Some Popular Myths, Debunked

Now, let’s take a look at a few of the more common myths about learning to sing:

Are some people “tone-deaf?”

This is a common belief that really isn’t true. Or at least, the condition, called amusia, is exceedingly rare according to some studies, as it appears in only about 1.5% of the general population. Amusia can be the result of brain or neurologic damage or be a congenital disorder from birth.

People with this condition are unable to discern differences in pitch. Since it is so rare (about one person in 70), the vast majority of people can improve their ability to match pitch with guidance from a good Teacher and enough practice.

Am I too old or too young to learn to sing?

Research shows that children experience music starting in the womb. Listening to classical music can (temporarily) boost cognition and intelligence, sometimes called “The Mozart Effect.” People of any age can enjoy music, whether listening to it or creating it.

There are plenty of examples of people who came to a singing career late in life, and children of any age can be adept learners if the instruction is developmentally appropriate. This means you should ignore anyone who says you are too old or too young to learn to sing!

Is it ever too late to learn to sing?

Adriana McPhee (American Idol)

No. It’s never too late. With that said, if you’re 28-years-old and you’ve never taken a voice lesson and you say, “I really want to create a career in singing,” I’m going to give it to you straight and say that’s gonna be rough. I’m not in the business of delusion because I don’t think that’s helpful for people.

It’s not helpful to them for me to say, “Oh yeah! It’s gonna be so easy for you!” I’m also not God and I don’t know people’s destiny, so I’m going to give it to them from my perspective. I would say most of the time, even when people ask if it’s too late to sing, they have sung at some point in their life, so it’s not like it’s a totally new thing.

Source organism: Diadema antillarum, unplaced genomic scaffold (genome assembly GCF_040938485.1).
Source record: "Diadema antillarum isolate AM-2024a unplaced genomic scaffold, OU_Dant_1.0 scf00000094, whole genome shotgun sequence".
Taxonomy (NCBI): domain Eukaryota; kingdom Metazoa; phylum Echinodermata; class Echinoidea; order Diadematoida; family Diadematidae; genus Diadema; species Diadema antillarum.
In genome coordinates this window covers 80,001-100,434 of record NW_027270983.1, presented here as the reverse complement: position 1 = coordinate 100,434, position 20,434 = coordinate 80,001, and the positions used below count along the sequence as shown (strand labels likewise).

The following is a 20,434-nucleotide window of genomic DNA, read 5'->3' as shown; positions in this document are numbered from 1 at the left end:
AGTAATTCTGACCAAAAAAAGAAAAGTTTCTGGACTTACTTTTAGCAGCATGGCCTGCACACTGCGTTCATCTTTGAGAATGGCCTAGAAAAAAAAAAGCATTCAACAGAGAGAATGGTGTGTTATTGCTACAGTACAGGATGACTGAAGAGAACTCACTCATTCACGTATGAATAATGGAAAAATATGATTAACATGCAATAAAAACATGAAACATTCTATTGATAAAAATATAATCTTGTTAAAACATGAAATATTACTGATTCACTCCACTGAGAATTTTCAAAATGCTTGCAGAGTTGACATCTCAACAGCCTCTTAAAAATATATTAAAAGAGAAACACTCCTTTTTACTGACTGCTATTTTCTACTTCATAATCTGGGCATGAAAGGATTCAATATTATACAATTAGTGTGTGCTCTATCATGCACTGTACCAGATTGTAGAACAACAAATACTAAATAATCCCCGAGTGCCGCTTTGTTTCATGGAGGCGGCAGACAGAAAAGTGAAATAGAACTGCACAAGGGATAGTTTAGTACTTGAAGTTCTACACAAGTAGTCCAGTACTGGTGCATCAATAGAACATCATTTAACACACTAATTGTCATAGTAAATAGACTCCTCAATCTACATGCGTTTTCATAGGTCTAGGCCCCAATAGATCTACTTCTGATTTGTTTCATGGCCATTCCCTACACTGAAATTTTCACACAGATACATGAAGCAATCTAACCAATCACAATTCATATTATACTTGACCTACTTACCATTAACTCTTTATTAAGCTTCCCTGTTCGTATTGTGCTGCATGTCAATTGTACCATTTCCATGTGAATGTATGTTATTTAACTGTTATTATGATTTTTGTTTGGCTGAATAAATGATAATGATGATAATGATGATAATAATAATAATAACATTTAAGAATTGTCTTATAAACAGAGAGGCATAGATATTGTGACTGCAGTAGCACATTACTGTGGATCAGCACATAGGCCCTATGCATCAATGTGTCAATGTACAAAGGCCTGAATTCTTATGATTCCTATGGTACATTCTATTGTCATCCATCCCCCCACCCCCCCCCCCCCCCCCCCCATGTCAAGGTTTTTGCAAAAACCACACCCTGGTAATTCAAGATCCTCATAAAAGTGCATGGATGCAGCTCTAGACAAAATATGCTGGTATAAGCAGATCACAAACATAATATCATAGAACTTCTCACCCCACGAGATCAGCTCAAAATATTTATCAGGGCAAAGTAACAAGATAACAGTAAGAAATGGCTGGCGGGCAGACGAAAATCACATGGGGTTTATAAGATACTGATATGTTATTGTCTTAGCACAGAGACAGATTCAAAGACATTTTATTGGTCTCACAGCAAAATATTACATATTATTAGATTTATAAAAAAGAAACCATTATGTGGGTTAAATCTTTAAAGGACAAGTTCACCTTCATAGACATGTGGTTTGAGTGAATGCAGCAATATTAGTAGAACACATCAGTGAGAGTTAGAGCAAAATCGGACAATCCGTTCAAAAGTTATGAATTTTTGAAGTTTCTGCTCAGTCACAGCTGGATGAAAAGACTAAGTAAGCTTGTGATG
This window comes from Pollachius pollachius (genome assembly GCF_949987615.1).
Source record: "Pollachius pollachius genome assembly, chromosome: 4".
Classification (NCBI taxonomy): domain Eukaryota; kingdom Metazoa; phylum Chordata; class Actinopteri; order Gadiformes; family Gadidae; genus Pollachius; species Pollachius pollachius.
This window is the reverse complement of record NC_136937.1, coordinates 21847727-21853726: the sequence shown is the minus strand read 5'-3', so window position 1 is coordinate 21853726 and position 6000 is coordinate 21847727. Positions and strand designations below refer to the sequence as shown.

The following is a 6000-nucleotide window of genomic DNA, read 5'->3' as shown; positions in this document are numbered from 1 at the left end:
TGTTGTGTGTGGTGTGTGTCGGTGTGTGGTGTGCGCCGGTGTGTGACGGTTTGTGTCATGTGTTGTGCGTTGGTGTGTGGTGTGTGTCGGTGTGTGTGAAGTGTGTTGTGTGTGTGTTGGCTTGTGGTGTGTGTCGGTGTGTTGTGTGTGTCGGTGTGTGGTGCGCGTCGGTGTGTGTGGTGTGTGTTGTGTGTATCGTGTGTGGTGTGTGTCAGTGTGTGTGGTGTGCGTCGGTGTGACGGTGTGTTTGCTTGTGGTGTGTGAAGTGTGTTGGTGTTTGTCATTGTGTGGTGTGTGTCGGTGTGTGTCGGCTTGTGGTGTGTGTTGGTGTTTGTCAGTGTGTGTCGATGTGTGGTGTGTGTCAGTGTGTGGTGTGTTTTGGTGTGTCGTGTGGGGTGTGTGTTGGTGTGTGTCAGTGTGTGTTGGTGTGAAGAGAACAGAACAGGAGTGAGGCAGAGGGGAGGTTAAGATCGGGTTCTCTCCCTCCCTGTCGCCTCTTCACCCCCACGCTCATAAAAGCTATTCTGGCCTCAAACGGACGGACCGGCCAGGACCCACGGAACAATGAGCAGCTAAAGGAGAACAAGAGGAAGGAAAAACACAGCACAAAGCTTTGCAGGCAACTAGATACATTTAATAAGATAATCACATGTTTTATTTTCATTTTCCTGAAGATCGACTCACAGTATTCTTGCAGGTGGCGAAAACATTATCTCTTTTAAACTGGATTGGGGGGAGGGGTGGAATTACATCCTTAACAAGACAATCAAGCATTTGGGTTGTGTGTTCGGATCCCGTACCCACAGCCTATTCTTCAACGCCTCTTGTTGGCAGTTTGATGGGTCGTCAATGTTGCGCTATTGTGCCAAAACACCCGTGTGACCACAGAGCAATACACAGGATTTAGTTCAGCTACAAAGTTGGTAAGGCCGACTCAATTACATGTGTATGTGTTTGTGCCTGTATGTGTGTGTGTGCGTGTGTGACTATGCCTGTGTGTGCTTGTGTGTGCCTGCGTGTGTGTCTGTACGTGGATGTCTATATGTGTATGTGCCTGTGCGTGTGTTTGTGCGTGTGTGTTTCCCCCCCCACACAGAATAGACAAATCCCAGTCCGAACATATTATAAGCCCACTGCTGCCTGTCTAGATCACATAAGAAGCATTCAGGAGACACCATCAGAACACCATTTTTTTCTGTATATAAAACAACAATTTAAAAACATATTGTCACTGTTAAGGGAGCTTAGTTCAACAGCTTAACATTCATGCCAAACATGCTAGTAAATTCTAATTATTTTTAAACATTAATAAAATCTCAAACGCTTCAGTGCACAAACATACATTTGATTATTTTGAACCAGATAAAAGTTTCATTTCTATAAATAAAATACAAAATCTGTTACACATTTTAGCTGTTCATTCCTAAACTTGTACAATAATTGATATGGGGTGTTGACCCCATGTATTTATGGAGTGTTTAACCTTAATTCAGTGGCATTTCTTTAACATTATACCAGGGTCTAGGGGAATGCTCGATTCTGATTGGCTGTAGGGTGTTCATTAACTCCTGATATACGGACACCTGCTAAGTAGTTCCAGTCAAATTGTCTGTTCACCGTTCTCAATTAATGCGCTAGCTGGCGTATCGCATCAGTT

If you decide to do that, embrace the beginner’s mindset. That’s difficult for certain personality types and that has nothing to do with age. Someone can be 70-years-old and have a really wonderful acceptance of the fact that they’re starting something new.

The biggest thing you have to think about when you’re in the “it’s too late” mindset is, what is the story you’re telling yourself? Usually, it happens with really young people. Like, they’re 22 and think they missed their chance. If they get into lessons, they’re bringing all of their drama into the lesson.

If I try to teach them something, they get frustrated that they’re not learning it quickly. They just want to sing like Mariah Carey, and when I say to them, “You’re not Mariah Carey,” they don’t like that. They kind of want to live in their own delusion, and that’s okay. I’m not about judging that. If you want to sing, sing! The world is going to decide if you’re going to be “successful” or not.

That’s the biggest piece of advice I want to give to people who ask, “Is it too late for me to sing? Is it even worth it?” I would say, you have to approach it with a beginner’s mindset and not drag your stuff into it. I think about myself; I used to dance. I’m 38-years-old now and I stopped dancing when I was 22.

I was a dancer in college and danced five hours a day. It would be absurd for me to think that if I can’t get my leg up to where I used to, I’m such a failure. That would be illogical. I’ve spent the last 15 years not dancing. That’s just not how it works. Every day you practice. You work. You practice. You work. You accept the beginner’s mindset. I’m going to act as if I don’t know how to do this and I’m going to enjoy the fact that I don’t know how to do this.

It’s really important that you work with a good Coach. A lot of the time with Singing Teachers, they teach technique. But singing is so psychological and so emotional. People have a lot of emotion when it comes to it. Find a Coach who understands what’s going on with you psychologically so they can bring you back.

I always say, singing in public is not for the faint of heart. And when I say “in public” I don’t mean for your family. (Sometimes singing for the family is also not for the faint of heart, depending on your family.) What we do as Singers is we get up in front of a group of strangers and take our heart and soul and pour it out and